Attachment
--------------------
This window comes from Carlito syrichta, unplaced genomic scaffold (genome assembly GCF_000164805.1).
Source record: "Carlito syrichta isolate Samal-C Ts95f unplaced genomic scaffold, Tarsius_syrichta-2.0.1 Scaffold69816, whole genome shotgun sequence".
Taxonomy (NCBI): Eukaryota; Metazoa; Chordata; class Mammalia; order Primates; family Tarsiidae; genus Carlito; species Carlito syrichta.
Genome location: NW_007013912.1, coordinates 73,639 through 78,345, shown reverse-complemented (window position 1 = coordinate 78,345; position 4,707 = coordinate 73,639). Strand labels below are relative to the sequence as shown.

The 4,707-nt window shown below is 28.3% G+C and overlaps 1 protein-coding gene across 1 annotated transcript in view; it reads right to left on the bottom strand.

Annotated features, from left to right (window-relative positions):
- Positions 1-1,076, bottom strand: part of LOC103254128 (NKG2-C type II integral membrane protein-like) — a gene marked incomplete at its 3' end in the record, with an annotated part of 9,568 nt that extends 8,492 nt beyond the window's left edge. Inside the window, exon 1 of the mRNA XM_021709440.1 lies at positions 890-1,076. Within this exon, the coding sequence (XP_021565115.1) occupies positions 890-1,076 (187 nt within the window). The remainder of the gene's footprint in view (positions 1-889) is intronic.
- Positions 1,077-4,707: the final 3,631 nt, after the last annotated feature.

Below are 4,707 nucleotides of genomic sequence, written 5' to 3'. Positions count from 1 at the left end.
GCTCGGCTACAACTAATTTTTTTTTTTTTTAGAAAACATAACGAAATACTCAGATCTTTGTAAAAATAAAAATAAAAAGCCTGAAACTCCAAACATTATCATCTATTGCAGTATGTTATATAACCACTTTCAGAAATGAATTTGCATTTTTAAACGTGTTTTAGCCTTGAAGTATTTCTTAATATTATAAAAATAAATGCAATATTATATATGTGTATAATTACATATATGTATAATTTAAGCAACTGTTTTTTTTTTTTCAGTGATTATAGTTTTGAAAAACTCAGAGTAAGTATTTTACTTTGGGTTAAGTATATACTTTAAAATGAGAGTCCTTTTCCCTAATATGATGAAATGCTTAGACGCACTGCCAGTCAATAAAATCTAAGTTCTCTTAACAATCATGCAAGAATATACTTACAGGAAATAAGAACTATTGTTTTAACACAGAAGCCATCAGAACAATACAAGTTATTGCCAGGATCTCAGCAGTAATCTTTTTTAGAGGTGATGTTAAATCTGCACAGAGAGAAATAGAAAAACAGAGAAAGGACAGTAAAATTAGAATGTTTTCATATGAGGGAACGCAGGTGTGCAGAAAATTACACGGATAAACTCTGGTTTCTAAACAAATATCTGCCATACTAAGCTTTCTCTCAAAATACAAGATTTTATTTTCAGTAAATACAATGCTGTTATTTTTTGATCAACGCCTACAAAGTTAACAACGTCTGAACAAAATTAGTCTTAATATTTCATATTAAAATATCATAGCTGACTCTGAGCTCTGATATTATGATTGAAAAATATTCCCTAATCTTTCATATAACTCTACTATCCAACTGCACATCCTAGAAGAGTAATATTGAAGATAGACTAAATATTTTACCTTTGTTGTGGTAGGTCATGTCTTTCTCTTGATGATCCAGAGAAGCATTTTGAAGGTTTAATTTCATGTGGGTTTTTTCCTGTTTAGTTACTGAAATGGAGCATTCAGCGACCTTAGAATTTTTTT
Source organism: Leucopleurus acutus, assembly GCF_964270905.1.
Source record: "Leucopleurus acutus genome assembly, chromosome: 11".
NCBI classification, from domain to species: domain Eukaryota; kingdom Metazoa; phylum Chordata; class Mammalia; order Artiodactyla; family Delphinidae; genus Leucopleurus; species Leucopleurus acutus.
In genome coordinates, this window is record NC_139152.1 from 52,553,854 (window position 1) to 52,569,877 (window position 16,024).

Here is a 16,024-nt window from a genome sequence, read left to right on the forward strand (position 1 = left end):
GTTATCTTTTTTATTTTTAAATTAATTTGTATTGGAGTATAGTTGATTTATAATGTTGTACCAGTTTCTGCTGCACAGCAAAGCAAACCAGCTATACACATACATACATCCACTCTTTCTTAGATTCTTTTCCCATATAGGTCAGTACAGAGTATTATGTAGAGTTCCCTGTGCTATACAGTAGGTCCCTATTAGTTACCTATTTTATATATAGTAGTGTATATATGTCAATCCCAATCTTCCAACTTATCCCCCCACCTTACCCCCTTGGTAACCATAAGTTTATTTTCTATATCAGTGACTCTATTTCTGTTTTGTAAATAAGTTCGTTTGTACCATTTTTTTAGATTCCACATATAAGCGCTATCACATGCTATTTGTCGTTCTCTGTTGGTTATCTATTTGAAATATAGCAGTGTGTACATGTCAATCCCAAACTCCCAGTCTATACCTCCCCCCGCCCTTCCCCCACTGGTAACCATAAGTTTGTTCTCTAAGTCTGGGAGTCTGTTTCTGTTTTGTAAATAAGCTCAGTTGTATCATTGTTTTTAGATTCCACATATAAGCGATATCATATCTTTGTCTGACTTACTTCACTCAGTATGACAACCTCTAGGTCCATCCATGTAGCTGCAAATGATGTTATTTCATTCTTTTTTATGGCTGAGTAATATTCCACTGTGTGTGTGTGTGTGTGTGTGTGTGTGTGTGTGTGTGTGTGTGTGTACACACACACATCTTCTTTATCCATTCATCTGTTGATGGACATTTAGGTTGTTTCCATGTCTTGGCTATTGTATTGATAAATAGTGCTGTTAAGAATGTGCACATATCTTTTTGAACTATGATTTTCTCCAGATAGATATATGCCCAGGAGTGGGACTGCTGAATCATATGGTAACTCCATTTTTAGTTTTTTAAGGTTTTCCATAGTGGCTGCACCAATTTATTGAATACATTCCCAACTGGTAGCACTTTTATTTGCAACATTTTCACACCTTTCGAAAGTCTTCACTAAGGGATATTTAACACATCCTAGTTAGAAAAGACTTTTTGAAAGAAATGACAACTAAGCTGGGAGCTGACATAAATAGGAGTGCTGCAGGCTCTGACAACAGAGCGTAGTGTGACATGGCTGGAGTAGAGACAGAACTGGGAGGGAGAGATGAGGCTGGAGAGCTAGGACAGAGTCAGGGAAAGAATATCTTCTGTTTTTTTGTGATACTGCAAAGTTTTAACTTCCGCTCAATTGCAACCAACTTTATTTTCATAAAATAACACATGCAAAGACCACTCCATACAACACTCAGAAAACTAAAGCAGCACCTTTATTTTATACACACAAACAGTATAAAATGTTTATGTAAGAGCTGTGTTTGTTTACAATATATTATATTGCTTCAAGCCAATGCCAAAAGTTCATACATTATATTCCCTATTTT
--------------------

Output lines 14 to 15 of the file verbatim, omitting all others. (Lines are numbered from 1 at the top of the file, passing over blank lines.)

In genome coordinates, this window is record NC_139152.1 from 52,553,854 (window position 1) to 52,569,877 (window position 16,024).

Here is a 16,024-nt window from a genome sequence, read left to right on the forward strand (position 1 = left end):